The Failure Club Our Leaders Are Responsible for Europe's Crisis

It was neither tax evaders in Greece nor hedge funds that caused Europe's existential crisis -- political leaders in the euro zone share a great deal of the responsibility. They have been either unwilling or incapable of doing their jobs.

A Commentary by in Brussels

The leaders of the European Union are more interested in preserving their own power than addressing the bloc's serious problems.

The leaders of the European Union are more interested in preserving their own power than addressing the bloc's serious problems.

When the financial institutions of the Western capitalist world began to wobble in the autumn of 2008 -- with some collapsing and taking others with them -- fear swept through the corridors of power. What could be done to stop an economic meltdown? Finance ministers and world leaders gathered at hectically planned crisis summits, where they applied Band-Aids to a severely wounded financial sector using billions of dollars and euros of taxpayers' money and promised to stabilize the fragile system for all eternity.

More than a year has passed since then, but not much of substance has been done.

When the first states found themselves on the brink of bankruptcy -- Latvia, Estonia, Hungary and then Greece -- the leaders donated more and more billions of taxpayers' money and prescribed drastic remedies in the form of stringent austerity measures -- including for themselves. "We did what was necessary," a confident German Chancellor Angela Merkel said at each stage of the crisis. Her colleagues nodded in satisfaction.

At the same time, most of them don't even have a clue as to whether their activities have been helpful or counterproductive, or if they are even having any effect at all. "It worries me that many politicians believe that things will be the same after the crisis as they were before the crisis, when the world was still in order," Carsten Pillath, the director general in the European Council responsible for finance policy, told a small group of co-workers.

But Pillath, like many other economists, believes that is a big mistake. "In the longer term, we will have slow growth rates, while having to clean up over-indebted budgets at the same time," he said. If Europe is to succeed in doing that, however, it needs a "macroeconomic model" -- in other words, a target which can provide the basis for economic policy decisions.

The fact is, however, that politicians aren't even thinking about this. The men and women elected to higher office are mainly interested in one thing: getting re-elected and retaining their power. Anything else is secondary.

Provincial Bafoonery and Political Denial

If you look at the European political landscape these days, the image you get is largely a desolate one.

  • The political parties in Belgium, Luxembourg and the Netherlands, core countries of the original European project, are locked in endless battles, government crises and provincial buffoonery.
  • In Eastern Europe -- Hungary and Slovakia, for example -- nationalist parties are stoking the fires of anger in their own countries.
  • In Greece, the current government is struggling to deal with a legacy it has inherited from its predecessors. For decades, three families have taken turns to govern the country, with only a few short breaks here and there. The Papandreou clan of the current prime minister is one of them. The corrupt dealings of his grandfather, who once led the country, are the stuff of legend. And the people of Greece, whether passively or actively, adapted to the system.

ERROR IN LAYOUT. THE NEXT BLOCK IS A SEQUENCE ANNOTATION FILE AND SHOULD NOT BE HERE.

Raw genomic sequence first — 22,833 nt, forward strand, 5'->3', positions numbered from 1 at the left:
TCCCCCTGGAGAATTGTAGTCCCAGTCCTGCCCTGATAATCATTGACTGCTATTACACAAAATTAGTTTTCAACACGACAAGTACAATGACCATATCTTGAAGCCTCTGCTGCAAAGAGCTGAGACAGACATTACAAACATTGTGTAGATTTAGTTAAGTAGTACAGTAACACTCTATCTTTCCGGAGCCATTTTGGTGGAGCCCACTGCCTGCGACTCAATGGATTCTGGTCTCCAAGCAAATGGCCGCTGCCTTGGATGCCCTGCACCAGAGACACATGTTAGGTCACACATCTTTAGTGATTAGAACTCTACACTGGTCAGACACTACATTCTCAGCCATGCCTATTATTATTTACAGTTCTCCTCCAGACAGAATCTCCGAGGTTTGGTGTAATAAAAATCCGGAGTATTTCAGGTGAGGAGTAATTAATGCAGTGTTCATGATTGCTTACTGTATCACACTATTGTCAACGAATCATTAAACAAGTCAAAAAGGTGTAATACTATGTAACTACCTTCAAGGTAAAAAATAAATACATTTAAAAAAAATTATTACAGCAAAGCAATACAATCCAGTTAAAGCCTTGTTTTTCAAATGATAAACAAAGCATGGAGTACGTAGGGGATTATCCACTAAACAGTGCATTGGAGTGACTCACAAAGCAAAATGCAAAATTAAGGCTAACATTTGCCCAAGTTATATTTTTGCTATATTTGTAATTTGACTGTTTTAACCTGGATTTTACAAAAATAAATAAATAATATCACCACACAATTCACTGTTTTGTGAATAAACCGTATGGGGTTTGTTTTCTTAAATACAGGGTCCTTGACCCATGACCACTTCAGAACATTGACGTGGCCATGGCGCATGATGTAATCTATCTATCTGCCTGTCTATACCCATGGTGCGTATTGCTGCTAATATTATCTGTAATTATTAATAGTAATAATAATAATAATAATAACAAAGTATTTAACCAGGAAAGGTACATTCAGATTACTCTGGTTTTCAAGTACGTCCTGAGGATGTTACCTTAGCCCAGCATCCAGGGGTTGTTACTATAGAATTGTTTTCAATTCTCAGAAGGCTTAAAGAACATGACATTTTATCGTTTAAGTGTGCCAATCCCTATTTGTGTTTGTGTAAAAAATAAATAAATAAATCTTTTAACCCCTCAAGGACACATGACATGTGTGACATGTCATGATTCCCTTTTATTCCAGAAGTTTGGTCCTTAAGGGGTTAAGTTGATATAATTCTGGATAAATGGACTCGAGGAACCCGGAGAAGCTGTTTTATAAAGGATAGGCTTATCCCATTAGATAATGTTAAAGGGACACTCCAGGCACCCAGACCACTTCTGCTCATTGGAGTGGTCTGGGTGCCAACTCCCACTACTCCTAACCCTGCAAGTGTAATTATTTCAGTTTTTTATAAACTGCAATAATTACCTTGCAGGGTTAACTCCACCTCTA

• The situation is no different in Italy: The country, one of the founding members of the European Union, has been in a state of political denial for years. The people of Italy doze in front of the television programs of media czar and Prime Minister Silvio Berlusconi, who himself has made a fulltime job of protecting his supporters in parliament with more and more new laws that will save them from prosecution. Meanwhile, opposition politicians are devouring each other over trivialities.

A Hyperactive Sarkozy and a Hesitant Merkel

For a long time, the German-French double act ensured at least a minimal amount of leadership and orientation in Europe. But those days are over, too. Take, for example, the following questions: Do we need European economic governance? Should we ban hedge funds? How massive should the austerity measures being put in place be? Does Europe's economy need stimulating? The governments of Germany and France are currently providing contradictory answers to most of these questions -- or worse, no answers at all.

Almost worse is the fact that the countries' leaders aren't only far apart when it comes to goals. They also differ radically in their style of doing things: Nicolas Sarkozy is a hyperactive egomaniac, while Angela Merkel is a grouchy ditherer.

It makes no sense to try to "hide the fact that there is tension between France and Germany," Jean Bizet, the chairman of the European Affairs Committee in the French Senate, wrote in a recent essay for Le Monde -- and it is unlikely he put pen to paper in such a controversial way without discussing it first with Sarkozy, a close political ally.

Berlin regularly riles back, mostly under the cover of aides to the chancellor who can not be quoted. After reaching a €750 billion deal to shore up the faltering euro in early May, Sarkozy boasted to reporters that he had succeeded in pushing through "95 percent" of his ideas, including a "European economic government." A confidant of Merkel sneered back: "I will not deny that that was hot air."


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